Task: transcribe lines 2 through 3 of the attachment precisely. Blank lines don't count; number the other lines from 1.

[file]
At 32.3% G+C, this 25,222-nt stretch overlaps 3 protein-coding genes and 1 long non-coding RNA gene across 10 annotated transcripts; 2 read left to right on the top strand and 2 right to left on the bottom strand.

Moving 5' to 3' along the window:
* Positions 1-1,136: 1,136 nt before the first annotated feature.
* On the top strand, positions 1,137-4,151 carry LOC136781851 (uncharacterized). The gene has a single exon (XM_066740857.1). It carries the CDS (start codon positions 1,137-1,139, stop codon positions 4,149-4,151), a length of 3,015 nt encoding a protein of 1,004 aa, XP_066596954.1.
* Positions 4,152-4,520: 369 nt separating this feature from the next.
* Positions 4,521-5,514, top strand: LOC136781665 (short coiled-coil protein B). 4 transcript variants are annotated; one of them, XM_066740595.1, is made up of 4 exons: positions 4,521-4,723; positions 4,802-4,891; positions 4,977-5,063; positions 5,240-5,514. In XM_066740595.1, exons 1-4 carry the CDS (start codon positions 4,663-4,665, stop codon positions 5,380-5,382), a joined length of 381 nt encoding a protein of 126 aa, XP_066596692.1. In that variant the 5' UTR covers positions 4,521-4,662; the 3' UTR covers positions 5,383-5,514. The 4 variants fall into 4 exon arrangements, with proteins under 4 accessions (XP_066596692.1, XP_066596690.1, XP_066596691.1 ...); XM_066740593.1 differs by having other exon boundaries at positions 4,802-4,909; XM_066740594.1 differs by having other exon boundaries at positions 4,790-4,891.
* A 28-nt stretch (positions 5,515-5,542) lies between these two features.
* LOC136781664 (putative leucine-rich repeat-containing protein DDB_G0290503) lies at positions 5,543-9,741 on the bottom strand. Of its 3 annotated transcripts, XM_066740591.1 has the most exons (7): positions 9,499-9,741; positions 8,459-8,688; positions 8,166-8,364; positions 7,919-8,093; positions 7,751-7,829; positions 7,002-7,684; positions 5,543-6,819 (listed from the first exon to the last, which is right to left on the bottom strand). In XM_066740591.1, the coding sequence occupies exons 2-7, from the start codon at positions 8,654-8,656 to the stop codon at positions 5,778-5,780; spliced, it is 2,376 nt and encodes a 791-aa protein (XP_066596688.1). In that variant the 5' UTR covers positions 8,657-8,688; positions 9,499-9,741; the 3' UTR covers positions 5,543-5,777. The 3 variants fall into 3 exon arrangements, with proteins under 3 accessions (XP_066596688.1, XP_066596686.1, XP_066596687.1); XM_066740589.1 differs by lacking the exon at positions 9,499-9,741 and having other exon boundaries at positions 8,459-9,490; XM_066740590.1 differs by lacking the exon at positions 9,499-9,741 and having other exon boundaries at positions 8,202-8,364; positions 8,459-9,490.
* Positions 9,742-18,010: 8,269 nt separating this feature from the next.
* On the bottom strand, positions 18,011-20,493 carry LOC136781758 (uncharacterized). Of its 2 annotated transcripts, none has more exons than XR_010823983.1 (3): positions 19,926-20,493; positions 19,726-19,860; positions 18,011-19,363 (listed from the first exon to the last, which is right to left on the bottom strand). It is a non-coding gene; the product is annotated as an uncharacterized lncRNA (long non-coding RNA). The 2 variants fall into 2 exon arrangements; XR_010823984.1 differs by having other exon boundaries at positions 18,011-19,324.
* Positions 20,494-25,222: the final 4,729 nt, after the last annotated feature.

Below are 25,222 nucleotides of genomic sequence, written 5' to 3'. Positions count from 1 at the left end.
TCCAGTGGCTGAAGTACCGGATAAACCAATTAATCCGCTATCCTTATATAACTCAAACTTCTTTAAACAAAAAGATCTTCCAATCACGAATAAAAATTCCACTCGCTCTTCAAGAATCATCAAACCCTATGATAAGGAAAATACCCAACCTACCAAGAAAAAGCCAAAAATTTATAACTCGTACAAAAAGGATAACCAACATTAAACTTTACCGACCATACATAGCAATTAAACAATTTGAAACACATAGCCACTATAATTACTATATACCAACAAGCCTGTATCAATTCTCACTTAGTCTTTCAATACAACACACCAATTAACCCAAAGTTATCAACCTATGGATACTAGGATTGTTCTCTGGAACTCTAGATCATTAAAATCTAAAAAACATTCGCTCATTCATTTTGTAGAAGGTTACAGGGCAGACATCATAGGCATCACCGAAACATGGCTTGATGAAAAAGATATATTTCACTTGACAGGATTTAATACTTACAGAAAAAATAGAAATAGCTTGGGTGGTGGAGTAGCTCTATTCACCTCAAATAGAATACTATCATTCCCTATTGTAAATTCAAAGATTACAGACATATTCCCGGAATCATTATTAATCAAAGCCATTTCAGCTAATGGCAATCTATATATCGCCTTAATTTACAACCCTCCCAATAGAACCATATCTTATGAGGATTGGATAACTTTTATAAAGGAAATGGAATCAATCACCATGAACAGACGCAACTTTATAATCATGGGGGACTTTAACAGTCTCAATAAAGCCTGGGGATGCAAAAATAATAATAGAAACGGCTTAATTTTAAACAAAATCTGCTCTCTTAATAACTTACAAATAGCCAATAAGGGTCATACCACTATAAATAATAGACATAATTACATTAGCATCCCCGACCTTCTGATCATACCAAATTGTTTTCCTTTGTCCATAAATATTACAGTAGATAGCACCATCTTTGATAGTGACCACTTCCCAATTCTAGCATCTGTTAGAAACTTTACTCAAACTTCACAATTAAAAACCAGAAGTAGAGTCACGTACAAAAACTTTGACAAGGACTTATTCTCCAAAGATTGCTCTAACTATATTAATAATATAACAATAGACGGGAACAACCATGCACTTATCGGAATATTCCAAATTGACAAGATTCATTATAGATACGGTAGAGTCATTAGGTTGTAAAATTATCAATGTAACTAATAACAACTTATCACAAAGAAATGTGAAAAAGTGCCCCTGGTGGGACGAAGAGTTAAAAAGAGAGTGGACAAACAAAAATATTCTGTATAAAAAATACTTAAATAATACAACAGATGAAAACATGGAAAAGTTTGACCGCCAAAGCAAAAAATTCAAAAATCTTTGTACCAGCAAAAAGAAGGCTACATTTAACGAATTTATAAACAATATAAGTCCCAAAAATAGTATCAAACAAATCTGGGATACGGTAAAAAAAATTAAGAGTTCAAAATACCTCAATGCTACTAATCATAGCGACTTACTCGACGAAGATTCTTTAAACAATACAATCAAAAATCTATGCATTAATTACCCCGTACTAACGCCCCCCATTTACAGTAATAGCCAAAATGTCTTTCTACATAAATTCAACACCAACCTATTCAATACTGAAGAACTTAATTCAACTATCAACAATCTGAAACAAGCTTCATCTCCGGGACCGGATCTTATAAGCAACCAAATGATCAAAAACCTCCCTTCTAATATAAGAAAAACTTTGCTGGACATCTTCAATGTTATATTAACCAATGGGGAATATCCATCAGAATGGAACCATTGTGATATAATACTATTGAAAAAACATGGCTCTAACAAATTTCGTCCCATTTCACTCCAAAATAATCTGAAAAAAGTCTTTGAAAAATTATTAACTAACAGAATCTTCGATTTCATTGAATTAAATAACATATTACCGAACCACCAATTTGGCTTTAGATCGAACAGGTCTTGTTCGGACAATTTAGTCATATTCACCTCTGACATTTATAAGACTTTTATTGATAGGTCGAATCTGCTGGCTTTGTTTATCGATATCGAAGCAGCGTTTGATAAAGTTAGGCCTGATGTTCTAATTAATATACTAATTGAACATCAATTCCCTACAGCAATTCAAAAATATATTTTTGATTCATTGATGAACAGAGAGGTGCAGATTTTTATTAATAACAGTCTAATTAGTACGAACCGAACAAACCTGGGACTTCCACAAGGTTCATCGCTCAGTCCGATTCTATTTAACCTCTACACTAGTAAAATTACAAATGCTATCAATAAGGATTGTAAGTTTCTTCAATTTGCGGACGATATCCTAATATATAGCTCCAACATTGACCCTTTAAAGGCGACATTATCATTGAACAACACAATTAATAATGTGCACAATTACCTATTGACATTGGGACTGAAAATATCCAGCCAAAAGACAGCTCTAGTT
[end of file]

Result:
Moving 5' to 3' along the window:
* Positions 1-1,136: 1,136 nt before the first annotated feature.